Monday, January 27, 2014

Data sharing and joint thinking urged for Amazonia

Zoraida Portillo in Countries in the Amazon region need better data sharing and a more holistic view of development if they are to avoid conflicts and costs relating to key resources such as water over the next 50 years, experts warn.

A report making recommendations for a new, international security agenda for the Amazon, says the region’s nations should link-up and circulate data on water, energy, health and food security to ensure sustainable development and tackle challenges posed by changes in climate and land use. A failure to do so, it says, could lead to far greater economic and social disruption in the mid-term and create unprecedented challenges for South America’s political leaders.

“The data exist, but are very fragmented,” says Andy Jarvis, a programme leader at the International Center for Tropical Agriculture (CIAT), and an author of the report released by CIAT and think-tank the Global Canopy Programme last month (17 December). The report was developed with input from science experts and political leaders from Bolivia, Brazil, Colombia, Ecuador and Peru.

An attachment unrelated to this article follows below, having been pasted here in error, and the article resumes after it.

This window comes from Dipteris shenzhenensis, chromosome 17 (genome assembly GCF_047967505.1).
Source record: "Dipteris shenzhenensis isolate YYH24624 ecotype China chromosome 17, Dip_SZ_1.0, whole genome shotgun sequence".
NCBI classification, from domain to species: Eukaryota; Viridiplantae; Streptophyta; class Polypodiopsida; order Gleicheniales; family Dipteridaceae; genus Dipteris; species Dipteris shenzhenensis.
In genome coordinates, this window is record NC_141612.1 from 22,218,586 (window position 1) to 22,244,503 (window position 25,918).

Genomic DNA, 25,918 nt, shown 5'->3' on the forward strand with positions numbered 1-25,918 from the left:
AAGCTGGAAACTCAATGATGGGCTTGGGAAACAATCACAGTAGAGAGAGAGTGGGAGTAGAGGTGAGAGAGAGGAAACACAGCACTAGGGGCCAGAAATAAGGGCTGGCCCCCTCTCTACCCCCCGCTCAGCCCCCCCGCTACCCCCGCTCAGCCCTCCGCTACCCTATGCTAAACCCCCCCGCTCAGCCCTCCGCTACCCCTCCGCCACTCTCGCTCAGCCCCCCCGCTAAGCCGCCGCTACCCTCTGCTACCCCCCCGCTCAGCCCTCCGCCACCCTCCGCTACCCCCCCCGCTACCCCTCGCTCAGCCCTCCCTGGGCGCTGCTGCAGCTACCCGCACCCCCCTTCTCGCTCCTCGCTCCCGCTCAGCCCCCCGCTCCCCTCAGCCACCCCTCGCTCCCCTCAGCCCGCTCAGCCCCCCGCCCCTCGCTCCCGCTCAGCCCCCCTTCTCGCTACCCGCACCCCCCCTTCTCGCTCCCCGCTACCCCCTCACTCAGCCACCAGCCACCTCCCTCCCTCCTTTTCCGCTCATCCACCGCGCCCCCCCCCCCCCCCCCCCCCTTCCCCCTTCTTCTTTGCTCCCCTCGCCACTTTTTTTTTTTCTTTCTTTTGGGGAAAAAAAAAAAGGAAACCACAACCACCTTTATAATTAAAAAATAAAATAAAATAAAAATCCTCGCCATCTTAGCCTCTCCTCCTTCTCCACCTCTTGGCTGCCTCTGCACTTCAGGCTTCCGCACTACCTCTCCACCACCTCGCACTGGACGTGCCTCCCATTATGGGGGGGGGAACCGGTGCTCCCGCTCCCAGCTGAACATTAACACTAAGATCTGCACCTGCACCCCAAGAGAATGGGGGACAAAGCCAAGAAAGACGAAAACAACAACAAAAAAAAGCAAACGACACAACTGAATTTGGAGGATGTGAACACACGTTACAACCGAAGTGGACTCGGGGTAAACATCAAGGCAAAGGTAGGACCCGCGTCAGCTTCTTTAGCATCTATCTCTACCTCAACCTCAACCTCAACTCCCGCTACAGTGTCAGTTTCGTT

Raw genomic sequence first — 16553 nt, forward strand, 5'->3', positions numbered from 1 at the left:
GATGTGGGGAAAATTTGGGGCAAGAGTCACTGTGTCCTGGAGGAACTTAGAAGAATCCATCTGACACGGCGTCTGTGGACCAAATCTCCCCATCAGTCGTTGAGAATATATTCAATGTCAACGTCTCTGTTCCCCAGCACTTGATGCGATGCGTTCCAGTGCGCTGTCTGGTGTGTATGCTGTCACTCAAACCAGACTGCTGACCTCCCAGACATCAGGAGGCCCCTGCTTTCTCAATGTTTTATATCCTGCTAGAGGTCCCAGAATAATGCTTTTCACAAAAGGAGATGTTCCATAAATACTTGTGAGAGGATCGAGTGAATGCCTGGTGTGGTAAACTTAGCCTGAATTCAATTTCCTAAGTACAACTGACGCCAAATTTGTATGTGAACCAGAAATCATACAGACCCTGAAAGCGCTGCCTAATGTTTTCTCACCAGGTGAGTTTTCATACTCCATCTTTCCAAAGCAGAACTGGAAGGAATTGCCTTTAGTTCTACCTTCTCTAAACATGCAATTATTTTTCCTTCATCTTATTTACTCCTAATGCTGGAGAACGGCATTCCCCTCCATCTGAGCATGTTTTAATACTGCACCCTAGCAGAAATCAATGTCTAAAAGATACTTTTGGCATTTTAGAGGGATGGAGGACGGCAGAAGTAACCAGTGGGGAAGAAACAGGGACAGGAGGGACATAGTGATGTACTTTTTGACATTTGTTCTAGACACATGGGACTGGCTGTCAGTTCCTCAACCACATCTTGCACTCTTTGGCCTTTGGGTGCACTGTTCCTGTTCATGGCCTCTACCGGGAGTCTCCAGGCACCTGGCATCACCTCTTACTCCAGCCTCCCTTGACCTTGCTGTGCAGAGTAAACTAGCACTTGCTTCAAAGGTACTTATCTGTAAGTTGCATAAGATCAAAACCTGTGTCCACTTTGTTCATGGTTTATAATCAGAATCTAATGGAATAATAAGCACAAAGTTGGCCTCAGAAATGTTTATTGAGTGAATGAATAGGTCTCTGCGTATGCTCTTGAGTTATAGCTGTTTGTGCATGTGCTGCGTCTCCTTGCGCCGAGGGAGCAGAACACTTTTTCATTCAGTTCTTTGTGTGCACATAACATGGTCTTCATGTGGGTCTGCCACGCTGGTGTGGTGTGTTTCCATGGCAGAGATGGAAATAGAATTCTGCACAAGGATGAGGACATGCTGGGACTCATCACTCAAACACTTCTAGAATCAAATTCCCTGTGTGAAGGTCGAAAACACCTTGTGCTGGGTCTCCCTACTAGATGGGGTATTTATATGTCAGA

According to Jarvis, existing data on matters crucial for the region’s future security are out of date, and there is a lack of a consistent monitoring on issues such as access to water, energy and health. Where there are data, the links between these issues, or between data collected at a regional, national or international level, are missing, he adds.

Jarvis also laments the disjointed approach to development in the region, with resource extraction currently dominating the development agenda, instead of efforts to deliver sustainable and holistic progress....

An Orange-winged Amazon near Yarina Lodge, Napo Province, Ecuador. Shot by Geoff Gallice, Wikimedia Commons via Flickr, under the Creative Commons Attribution 2.0 Generic license

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